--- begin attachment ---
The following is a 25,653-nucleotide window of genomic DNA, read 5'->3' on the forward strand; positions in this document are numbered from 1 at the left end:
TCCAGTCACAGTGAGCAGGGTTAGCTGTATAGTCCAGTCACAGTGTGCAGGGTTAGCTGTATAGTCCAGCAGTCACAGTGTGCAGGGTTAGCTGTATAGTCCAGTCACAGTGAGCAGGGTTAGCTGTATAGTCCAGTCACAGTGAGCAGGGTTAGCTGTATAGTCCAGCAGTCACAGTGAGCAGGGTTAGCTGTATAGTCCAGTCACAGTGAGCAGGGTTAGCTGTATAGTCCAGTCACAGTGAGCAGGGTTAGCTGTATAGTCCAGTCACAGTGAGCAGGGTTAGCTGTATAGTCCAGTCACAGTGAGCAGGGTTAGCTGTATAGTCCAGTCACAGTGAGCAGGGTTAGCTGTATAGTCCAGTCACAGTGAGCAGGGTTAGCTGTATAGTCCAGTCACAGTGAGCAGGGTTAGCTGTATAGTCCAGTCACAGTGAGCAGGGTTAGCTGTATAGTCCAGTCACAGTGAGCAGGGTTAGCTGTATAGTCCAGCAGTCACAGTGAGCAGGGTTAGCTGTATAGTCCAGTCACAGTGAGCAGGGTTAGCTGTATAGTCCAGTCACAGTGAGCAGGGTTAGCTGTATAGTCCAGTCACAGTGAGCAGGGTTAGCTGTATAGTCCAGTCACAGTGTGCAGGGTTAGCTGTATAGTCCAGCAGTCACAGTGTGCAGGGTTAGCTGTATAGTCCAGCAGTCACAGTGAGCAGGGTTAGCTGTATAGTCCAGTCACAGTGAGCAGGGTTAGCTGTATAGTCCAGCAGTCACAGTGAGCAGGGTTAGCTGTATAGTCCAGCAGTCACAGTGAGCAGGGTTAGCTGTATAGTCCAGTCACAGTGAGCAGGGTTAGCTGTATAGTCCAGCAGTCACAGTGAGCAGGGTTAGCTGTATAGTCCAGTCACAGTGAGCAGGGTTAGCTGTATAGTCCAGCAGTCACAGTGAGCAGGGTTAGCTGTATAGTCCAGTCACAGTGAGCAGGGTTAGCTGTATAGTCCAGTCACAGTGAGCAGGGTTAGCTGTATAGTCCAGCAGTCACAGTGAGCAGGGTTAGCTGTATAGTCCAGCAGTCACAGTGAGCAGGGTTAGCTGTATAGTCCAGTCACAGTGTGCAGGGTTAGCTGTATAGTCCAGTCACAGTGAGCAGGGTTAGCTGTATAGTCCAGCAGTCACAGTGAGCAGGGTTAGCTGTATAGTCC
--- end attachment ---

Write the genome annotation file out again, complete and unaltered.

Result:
The following is a 25,653-nucleotide window of genomic DNA, read 5'->3' on the forward strand; positions in this document are numbered from 1 at the left end:
TCCAGTCACAGTGAGCAGGGTTAGCTGTATAGTCCAGTCACAGTGTGCAGGGTTAGCTGTATAGTCCAGCAGTCACAGTGTGCAGGGTTAGCTGTATAGTCCAGTCACAGTGAGCAGGGTTAGCTGTATAGTCCAGTCACAGTGAGCAGGGTTAGCTGTATAGTCCAGCAGTCACAGTGAGCAGGGTTAGCTGTATAGTCCAGTCACAGTGAGCAGGGTTAGCTGTATAGTCCAGTCACAGTGAGCAGGGTTAGCTGTATAGTCCAGTCACAGTGAGCAGGGTTAGCTGTATAGTCCAGTCACAGTGAGCAGGGTTAGCTGTATAGTCCAGTCACAGTGAGCAGGGTTAGCTGTATAGTCCAGTCACAGTGAGCAGGGTTAGCTGTATAGTCCAGTCACAGTGAGCAGGGTTAGCTGTATAGTCCAGTCACAGTGAGCAGGGTTAGCTGTATAGTCCAGTCACAGTGAGCAGGGTTAGCTGTATAGTCCAGCAGTCACAGTGAGCAGGGTTAGCTGTATAGTCCAGTCACAGTGAGCAGGGTTAGCTGTATAGTCCAGTCACAGTGAGCAGGGTTAGCTGTATAGTCCAGTCACAGTGAGCAGGGTTAGCTGTATAGTCCAGTCACAGTGTGCAGGGTTAGCTGTATAGTCCAGCAGTCACAGTGTGCAGGGTTAGCTGTATAGTCCAGCAGTCACAGTGAGCAGGGTTAGCTGTATAGTCCAGTCACAGTGAGCAGGGTTAGCTGTATAGTCCAGCAGTCACAGTGAGCAGGGTTAGCTGTATAGTCCAGCAGTCACAGTGAGCAGGGTTAGCTGTATAGTCCAGTCACAGTGAGCAGGGTTAGCTGTATAGTCCAGCAGTCACAGTGAGCAGGGTTAGCTGTATAGTCCAGTCACAGTGAGCAGGGTTAGCTGTATAGTCCAGCAGTCACAGTGAGCAGGGTTAGCTGTATAGTCCAGTCACAGTGAGCAGGGTTAGCTGTATAGTCCAGTCACAGTGAGCAGGGTTAGCTGTATAGTCCAGCAGTCACAGTGAGCAGGGTTAGCTGTATAGTCCAGCAGTCACAGTGAGCAGGGTTAGCTGTATAGTCCAGTCACAGTGTGCAGGGTTAGCTGTATAGTCCAGTCACAGTGAGCAGGGTTAGCTGTATAGTCCAGCAGTCACAGTGAGCAGGGTTAGCTGTATAGTCC